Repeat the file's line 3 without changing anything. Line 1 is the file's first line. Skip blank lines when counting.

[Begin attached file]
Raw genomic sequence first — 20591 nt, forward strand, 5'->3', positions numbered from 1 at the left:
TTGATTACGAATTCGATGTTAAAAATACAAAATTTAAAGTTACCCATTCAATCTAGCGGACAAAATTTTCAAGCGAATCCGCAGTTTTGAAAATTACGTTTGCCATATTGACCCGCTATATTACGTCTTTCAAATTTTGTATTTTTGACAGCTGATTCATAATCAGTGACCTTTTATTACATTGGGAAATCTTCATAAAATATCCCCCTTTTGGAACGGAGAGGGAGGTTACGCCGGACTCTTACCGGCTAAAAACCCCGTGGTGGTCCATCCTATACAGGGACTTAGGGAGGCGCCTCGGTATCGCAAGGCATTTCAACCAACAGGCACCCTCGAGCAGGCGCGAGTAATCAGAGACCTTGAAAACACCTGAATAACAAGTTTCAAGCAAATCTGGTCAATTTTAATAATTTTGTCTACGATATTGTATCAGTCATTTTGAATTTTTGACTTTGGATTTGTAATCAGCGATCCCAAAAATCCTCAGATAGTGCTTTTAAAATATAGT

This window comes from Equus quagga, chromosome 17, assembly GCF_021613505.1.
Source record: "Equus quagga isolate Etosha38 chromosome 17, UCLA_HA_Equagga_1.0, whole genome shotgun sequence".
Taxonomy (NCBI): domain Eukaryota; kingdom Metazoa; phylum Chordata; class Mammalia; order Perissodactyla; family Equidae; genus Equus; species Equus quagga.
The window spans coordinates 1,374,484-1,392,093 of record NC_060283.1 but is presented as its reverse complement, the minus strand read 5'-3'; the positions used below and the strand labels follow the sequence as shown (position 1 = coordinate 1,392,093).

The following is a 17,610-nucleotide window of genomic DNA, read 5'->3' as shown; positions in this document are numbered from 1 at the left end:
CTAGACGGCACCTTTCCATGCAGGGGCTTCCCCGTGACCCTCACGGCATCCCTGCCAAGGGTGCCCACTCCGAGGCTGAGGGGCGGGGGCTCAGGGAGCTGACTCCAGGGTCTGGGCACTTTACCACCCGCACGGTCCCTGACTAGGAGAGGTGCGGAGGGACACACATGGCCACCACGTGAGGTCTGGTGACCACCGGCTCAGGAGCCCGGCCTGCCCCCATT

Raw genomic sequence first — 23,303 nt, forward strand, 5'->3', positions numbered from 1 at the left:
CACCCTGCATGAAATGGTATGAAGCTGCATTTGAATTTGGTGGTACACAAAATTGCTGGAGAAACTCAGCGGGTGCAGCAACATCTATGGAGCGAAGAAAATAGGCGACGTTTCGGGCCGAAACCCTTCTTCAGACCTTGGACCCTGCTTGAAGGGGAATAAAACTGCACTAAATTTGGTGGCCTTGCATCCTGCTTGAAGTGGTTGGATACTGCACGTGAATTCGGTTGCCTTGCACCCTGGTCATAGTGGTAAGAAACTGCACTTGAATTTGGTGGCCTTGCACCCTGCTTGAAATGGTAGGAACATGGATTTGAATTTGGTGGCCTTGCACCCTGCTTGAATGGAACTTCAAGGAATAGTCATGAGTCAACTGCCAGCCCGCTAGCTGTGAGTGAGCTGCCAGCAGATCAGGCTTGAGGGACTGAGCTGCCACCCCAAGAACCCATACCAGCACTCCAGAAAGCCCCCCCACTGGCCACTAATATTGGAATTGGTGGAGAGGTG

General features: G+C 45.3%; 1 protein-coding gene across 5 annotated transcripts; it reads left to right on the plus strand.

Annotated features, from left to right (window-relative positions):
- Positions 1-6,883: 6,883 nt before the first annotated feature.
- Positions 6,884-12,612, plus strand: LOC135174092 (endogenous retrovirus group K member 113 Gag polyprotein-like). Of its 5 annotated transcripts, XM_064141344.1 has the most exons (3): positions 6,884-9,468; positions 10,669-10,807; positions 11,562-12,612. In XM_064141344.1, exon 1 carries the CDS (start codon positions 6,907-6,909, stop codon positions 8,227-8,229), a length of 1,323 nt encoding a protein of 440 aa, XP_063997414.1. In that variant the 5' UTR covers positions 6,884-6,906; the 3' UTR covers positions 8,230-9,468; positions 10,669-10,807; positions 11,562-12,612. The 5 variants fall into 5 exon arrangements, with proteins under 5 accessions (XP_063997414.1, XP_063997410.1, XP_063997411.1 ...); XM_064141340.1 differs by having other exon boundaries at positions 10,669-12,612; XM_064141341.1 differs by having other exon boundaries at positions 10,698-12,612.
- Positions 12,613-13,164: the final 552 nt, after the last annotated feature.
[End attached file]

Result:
This window comes from Equus quagga, chromosome 17, assembly GCF_021613505.1.